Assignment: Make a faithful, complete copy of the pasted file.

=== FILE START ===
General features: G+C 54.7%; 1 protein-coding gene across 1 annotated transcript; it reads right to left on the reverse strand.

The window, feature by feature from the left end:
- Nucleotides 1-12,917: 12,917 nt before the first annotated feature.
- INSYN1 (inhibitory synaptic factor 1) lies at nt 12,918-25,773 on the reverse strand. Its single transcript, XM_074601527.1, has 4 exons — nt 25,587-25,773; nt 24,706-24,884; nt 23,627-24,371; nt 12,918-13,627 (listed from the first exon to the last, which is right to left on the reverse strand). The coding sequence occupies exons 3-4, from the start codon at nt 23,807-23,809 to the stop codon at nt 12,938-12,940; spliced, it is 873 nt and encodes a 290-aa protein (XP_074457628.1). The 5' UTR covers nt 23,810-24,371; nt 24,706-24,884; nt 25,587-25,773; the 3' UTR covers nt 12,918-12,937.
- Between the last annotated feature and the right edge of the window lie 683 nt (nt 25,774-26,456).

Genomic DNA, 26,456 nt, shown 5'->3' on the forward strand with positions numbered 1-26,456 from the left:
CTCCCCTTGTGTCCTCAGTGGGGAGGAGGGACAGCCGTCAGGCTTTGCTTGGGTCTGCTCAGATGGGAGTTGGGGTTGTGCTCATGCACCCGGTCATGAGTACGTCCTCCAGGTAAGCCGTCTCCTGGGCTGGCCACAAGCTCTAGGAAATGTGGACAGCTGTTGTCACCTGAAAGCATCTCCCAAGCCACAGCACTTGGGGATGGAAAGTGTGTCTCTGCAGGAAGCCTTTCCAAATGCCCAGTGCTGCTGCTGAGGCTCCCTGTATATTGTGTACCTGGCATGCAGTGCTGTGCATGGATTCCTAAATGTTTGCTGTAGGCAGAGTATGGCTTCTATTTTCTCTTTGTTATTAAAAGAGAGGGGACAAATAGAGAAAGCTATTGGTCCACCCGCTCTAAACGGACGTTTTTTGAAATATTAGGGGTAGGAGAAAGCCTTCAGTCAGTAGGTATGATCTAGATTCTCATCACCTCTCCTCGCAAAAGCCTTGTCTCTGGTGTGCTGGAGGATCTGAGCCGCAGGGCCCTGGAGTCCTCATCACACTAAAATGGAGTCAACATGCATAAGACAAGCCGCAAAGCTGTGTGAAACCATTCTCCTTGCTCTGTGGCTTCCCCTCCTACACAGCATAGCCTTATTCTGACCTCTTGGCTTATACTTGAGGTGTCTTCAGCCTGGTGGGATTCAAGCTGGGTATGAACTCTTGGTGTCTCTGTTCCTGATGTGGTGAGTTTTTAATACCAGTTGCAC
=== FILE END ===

General features: G+C 54.7%; 1 protein-coding gene across 1 annotated transcript; it reads right to left on the reverse strand.

The window, feature by feature from the left end:
- Nucleotides 1-12,917: 12,917 nt before the first annotated feature.
- INSYN1 (inhibitory synaptic factor 1) lies at nt 12,918-25,773 on the reverse strand. Its single transcript, XM_074601527.1, has 4 exons — nt 25,587-25,773; nt 24,706-24,884; nt 23,627-24,371; nt 12,918-13,627 (listed from the first exon to the last, which is right to left on the reverse strand). The coding sequence occupies exons 3-4, from the start codon at nt 23,807-23,809 to the stop codon at nt 12,938-12,940; spliced, it is 873 nt and encodes a 290-aa protein (XP_074457628.1). The 5' UTR covers nt 23,810-24,371; nt 24,706-24,884; nt 25,587-25,773; the 3' UTR covers nt 12,918-12,937.
- Between the last annotated feature and the right edge of the window lie 683 nt (nt 25,774-26,456).

Genomic DNA, 26,456 nt, shown 5'->3' on the forward strand with positions numbered 1-26,456 from the left:
CTCCCCTTGTGTCCTCAGTGGGGAGGAGGGACAGCCGTCAGGCTTTGCTTGGGTCTGCTCAGATGGGAGTTGGGGTTGTGCTCATGCACCCGGTCATGAGTACGTCCTCCAGGTAAGCCGTCTCCTGGGCTGGCCACAAGCTCTAGGAAATGTGGACAGCTGTTGTCACCTGAAAGCATCTCCCAAGCCACAGCACTTGGGGATGGAAAGTGTGTCTCTGCAGGAAGCCTTTCCAAATGCCCAGTGCTGCTGCTGAGGCTCCCTGTATATTGTGTACCTGGCATGCAGTGCTGTGCATGGATTCCTAAATGTTTGCTGTAGGCAGAGTATGGCTTCTATTTTCTCTTTGTTATTAAAAGAGAGGGGACAAATAGAGAAAGCTATTGGTCCACCCGCTCTAAACGGACGTTTTTTGAAATATTAGGGGTAGGAGAAAGCCTTCAGTCAGTAGGTATGATCTAGATTCTCATCACCTCTCCTCGCAAAAGCCTTGTCTCTGGTGTGCTGGAGGATCTGAGCCGCAGGGCCCTGGAGTCCTCATCACACTAAAATGGAGTCAACATGCATAAGACAAGCCGCAAAGCTGTGTGAAACCATTCTCCTTGCTCTGTGGCTTCCCCTCCTACACAGCATAGCCTTATTCTGACCTCTTGGCTTATACTTGAGGTGTCTTCAGCCTGGTGGGATTCAAGCTGGGTATGAACTCTTGGTGTCTCTGTTCCTGATGTGGTGAGTTTTTAATACCAGTTGCAC